Potential stereoblind subjects were identified by a clinical Randot test (by Stereo Optical Co., Inc., Chicago, IL, USA). According to the previous literature (e.g., Bohr & Read, 2013; Rubin et al., 1997), observers who failed to identify any of the shapes in the “shape” part of the Randot test would be classified stereoblind because the failure indicated that they either had no stereopsis or an absolute disparity thresholds of > 500″ in stereopsis. Over 2000 people at a campus of East China University were screened, and we found 36 who were classified as stereoblind based on our procedure and had normal or correct-to-normal visual acuity. Twenty-nine of these people agreed to participate in a future research study. We randomly chose 24 of these volunteers and invited them to participate in this study. 
We had no basis for estimating the size of possible effects because no previous studies have investigated slant from texture for stereoblind people, so we chose a sample size that is larger than typical for a psychophysics experiment. Psychophysics experiments often use small samples (<15) because effects tend to be large and reliable. We chose a larger sample of 24 stereoblind people and a corresponding sample of 24 stereo-normal people. These sample sizes would provide good power for detecting within-subjects effects (e.g., 80% power for Cohen's dz = 0.6), and reasonable power to detect large effects across groups (e.g., 77% power for Cohen's dz = 0.8).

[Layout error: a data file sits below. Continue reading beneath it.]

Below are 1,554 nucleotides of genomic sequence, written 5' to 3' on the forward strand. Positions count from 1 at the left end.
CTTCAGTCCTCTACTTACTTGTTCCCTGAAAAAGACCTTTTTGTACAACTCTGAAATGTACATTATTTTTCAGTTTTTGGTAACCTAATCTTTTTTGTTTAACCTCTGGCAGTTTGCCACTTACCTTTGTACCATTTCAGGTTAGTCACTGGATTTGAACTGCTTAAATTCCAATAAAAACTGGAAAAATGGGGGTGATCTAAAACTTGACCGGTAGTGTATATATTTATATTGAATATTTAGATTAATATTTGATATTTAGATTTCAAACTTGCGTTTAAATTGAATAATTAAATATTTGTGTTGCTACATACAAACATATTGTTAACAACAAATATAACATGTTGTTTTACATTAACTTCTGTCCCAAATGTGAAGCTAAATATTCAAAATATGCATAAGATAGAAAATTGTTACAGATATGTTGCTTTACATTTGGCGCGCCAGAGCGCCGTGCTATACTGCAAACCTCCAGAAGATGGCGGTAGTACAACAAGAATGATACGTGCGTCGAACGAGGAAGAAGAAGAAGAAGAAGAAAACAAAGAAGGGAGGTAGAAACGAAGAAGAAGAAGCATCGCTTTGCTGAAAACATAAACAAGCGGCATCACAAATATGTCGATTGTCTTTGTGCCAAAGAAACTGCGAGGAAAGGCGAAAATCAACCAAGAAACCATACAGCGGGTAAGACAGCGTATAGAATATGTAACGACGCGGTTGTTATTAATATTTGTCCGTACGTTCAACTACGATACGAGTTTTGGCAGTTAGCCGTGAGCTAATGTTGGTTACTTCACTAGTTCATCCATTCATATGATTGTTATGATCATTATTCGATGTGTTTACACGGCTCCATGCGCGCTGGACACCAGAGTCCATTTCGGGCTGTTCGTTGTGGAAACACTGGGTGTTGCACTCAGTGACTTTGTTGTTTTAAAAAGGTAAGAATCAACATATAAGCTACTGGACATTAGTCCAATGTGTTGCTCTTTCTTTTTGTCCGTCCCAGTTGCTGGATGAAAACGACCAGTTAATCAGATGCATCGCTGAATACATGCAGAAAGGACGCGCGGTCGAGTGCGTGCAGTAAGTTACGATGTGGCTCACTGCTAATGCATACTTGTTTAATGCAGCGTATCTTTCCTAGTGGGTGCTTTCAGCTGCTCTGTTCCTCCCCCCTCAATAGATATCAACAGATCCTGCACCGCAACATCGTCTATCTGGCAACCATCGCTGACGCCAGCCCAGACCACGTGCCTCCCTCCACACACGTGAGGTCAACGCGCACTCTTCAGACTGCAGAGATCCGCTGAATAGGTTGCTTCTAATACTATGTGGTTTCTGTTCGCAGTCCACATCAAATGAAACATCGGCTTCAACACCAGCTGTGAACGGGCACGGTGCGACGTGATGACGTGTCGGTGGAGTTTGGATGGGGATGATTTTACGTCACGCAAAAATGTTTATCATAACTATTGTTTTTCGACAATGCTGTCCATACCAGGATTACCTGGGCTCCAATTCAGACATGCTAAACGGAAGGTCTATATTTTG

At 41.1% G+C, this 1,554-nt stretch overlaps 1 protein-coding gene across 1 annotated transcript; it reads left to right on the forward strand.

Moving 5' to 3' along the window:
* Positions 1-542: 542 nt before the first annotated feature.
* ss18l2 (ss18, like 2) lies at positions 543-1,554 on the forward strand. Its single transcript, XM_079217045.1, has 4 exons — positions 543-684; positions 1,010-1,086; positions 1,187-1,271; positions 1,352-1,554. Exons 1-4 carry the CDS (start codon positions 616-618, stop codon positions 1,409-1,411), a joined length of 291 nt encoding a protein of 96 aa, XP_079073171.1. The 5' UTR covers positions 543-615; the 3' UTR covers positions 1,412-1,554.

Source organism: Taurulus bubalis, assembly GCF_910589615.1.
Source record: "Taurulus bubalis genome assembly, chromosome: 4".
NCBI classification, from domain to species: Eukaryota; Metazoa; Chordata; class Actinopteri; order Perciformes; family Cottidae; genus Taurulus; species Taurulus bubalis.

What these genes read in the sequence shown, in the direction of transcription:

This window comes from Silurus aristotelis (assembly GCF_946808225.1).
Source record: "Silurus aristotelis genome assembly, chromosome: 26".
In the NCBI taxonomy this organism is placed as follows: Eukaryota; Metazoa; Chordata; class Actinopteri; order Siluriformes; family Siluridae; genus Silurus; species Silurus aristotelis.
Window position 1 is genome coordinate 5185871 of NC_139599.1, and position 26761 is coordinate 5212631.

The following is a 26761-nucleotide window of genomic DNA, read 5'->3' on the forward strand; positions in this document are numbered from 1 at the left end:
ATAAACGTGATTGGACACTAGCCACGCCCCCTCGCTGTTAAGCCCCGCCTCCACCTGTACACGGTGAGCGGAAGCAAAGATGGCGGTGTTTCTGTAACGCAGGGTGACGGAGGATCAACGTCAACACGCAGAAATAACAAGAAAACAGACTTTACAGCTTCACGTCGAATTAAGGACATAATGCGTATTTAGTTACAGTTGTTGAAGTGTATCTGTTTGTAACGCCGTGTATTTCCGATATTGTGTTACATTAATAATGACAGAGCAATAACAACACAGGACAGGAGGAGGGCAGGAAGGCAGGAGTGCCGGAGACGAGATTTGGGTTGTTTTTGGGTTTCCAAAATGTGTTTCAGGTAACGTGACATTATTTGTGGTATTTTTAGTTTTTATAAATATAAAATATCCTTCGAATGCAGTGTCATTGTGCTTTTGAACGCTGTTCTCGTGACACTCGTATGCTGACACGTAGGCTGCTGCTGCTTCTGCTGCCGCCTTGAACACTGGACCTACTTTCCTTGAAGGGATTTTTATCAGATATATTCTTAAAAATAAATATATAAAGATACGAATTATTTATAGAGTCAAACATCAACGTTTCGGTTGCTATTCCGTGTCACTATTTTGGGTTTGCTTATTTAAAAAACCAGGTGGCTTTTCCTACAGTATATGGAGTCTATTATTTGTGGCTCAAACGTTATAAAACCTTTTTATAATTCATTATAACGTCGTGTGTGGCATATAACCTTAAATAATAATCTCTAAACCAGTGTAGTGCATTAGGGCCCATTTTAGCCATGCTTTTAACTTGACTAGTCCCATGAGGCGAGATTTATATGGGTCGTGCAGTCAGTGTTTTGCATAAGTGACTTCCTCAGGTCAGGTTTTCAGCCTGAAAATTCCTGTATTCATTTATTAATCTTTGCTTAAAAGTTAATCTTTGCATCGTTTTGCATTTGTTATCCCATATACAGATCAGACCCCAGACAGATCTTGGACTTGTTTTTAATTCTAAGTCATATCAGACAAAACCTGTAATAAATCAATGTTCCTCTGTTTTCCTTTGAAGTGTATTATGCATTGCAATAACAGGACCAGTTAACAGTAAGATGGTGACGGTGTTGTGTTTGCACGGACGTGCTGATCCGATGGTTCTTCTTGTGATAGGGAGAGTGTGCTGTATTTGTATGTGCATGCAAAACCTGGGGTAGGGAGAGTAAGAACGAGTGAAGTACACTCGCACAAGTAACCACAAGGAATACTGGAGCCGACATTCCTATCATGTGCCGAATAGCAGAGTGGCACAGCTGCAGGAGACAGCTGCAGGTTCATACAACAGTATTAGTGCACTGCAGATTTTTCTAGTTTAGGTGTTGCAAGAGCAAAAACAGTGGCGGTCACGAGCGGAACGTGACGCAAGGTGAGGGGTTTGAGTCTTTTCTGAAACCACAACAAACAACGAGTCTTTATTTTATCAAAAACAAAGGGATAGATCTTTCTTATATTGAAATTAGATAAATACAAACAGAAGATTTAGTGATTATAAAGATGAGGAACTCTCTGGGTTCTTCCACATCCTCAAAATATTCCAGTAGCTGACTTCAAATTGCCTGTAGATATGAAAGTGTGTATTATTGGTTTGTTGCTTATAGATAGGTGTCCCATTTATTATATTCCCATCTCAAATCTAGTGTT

Apparatus & stimuli
The stimuli of the computer-based stereotest and the experiment were both presented on an LCD monitor (ASUS VG278H; ASUS, Taipei, Taiwan) that had a viewable region of 59.2 cm × 33.6 cm, a resolution of 1920 × 1080 pixels and a refresh rate of 120 Hz (60 Hz for each eye). We used a pair of shutter glasses (NVIDIA 3D Vision 2; NVIDIA Corp., Santa Clara, CA, USA) to present left and right stereo images to the two eyes, respectively. Interocular distance was measured for each individual subject to compute accurate stereo images. Subjects were seated at a distance of 100 cm to the screen and set their chins on a chin rest to restrain their head movement. With this viewing distance, the stimulus resolution was 56 pixels per degree of visual angle.